Giving audio-input to a C program


I want to give audio-input to a FFT code (KissFFT) written in C, on a real-time basis. While I can give a simple test signal (like sine wave) by writing the sine function as input, I am not sure how I should convert an audio-signal (e.g.: song) into a form that can be taken as input by the KissFFT C code.

Thank you.
You use a library like libsndfile to read the song's audio samples and put them into an array, then you pass chunks of that array through the fft.

I have only used openAL for real time audio. I use the circular buffer queuing method. I made 3 buffers, I then queue them to be played with openAL. In a continuous loop, I check to see if a buffer has finished playing, if it is finished, I un-queue it, process it with whatever audio effects I have in the effects chain, then I queue it again.

Of course you're only asking about an fft, are you planning on just doing a spectral analyzer? If so, then you can simply use openAL to get the offset in samples of the audio that you're currently playing, and send a small chunk of the array from that point throught the fft, get the output, graph it, and continue.

I actually get decent performance with this method using openAL, and it's nice because it's very portable code. OpenAL abstracts away dealing with devices.

If you want really good performance, and to use a more suitable method for real time, then you should check out some other libraries like port audio, bass, or you could try and target ASIO for windows, and core audio for mac, using their API's directly, but that may be a long and difficult task.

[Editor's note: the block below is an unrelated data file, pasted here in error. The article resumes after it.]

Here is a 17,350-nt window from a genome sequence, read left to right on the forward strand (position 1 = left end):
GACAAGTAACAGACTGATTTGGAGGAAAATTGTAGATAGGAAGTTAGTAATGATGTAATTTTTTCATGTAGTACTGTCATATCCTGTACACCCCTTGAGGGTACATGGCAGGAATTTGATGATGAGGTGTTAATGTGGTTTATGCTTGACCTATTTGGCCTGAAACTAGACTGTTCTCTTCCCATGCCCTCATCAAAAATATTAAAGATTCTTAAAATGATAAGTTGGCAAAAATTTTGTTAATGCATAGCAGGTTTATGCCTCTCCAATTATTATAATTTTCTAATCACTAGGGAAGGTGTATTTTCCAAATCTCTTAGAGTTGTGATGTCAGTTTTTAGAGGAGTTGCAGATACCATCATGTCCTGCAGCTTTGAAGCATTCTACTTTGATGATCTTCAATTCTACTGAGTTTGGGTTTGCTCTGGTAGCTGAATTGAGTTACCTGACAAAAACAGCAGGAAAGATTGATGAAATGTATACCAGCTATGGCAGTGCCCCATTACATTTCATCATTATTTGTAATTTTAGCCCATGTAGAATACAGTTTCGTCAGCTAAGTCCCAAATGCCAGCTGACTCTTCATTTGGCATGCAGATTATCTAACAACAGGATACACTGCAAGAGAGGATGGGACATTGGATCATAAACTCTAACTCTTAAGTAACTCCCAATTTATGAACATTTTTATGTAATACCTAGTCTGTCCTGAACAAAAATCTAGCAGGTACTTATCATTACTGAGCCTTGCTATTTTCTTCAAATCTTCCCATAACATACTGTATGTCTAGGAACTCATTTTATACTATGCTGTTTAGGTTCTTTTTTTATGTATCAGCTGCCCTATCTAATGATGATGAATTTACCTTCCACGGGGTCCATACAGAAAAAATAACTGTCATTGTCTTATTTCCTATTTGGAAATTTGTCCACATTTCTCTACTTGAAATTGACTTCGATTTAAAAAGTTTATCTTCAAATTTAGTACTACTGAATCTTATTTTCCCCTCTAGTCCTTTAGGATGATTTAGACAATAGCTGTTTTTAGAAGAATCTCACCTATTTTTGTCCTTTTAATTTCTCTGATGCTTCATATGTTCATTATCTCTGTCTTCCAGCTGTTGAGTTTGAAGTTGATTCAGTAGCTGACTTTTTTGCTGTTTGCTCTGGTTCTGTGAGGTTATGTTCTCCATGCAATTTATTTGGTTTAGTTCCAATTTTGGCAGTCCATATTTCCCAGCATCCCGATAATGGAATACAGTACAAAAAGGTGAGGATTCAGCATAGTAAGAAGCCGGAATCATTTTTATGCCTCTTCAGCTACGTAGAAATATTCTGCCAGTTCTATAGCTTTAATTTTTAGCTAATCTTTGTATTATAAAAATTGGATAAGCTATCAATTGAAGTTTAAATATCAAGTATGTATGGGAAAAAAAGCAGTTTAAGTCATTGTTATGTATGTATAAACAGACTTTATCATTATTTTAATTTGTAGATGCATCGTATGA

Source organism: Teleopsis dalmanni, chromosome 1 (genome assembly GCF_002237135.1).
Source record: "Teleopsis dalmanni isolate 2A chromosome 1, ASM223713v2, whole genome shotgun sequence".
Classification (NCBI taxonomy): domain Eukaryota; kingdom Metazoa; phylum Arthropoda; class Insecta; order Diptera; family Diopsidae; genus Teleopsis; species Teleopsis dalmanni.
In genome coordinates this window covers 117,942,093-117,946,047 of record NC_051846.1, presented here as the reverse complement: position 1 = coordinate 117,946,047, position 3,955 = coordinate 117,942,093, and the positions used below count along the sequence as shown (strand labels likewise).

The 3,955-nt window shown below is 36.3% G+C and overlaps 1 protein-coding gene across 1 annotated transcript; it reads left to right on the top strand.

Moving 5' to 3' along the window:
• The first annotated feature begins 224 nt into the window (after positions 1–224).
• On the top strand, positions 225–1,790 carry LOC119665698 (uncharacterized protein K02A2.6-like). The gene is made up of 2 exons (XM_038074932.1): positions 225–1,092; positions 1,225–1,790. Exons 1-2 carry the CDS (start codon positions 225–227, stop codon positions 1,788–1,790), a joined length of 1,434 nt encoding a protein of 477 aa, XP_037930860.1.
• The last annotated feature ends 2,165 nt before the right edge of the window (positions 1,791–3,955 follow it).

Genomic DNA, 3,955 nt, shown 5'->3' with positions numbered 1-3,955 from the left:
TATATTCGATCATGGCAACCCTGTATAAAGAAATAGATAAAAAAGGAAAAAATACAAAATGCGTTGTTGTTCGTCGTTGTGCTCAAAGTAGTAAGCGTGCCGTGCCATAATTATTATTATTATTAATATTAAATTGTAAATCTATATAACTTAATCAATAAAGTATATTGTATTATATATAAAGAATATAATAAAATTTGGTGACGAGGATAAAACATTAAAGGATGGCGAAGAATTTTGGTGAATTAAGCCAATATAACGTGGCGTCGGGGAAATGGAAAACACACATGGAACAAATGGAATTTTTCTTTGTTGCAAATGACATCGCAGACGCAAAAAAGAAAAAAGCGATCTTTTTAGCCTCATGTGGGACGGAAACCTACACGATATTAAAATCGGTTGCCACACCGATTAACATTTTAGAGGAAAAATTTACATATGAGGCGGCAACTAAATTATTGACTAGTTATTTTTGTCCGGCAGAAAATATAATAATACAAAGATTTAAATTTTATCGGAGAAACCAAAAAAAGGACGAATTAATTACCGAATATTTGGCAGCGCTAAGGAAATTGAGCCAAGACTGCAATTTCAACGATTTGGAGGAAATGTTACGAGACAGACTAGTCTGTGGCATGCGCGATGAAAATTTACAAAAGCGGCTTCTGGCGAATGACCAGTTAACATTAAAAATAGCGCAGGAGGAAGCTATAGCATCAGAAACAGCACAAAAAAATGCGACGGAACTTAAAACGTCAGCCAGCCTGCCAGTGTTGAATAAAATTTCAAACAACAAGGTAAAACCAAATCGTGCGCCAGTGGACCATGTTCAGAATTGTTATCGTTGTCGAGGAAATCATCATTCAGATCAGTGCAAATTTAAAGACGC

By the way, I used fftreal, and I think it's great.
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I decided to use KissFFT as it seems to be more convenient. I need to write a C program for getting the audio input and then run the FFT code on that input. I will be working on Ubuntu platform.

1. Amongst the various audio APIs, can you suggest me one that is less cumbersome and gives good/decent performance for real-time? Is using Portstudio difficult and time-consuming?

2. I am a novice. Please help me by mentioning the succession of steps/tasks that must be done to finally be able to give the audio input as needed by the FFT code.

Thanks, @htirwin for your kind reply.

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Is this a homework assignment? If so, do you have more specific instructions?

I've only done real time audio processing with OpenAL, so I can't comment much on anything else.

The first step is to do a little review of how audio is represented digitally.

The second step is write a simple test program which reads the audio file's samples into an array. For this you should use libsndfile, you can google it, and either download and install it through the package manager or through the website directly. Then you must figure out how to link the library.

After that, you might get the openAL dev package, and read some documentation on it. Then get a simple test program running which reads the file with libsndifle, and passes the resulting buffer (array of samples) to openAL to make an openAL buffer. You could then make a few buttons to press to play or stop, or pause the audio file if you want to get the hang of things. Then you should read up about openAL buffer queueing, and maybe try and find some examples of this online. Like I said, you can also just retrieve the offset into the file which indicates which sample you're on, continuously, and pass a few thousand samples from that point on to the fft, graph and continue.

It's hard to do a step by step because it would be a very long article. You should get started on the first step or two, and when you have trouble you can post your questions, and I may be able to be more specific and helpful.

You also need to find a library to do the drawing.

After you have everything you need, and a good understanding of everything, you can start to write the program.
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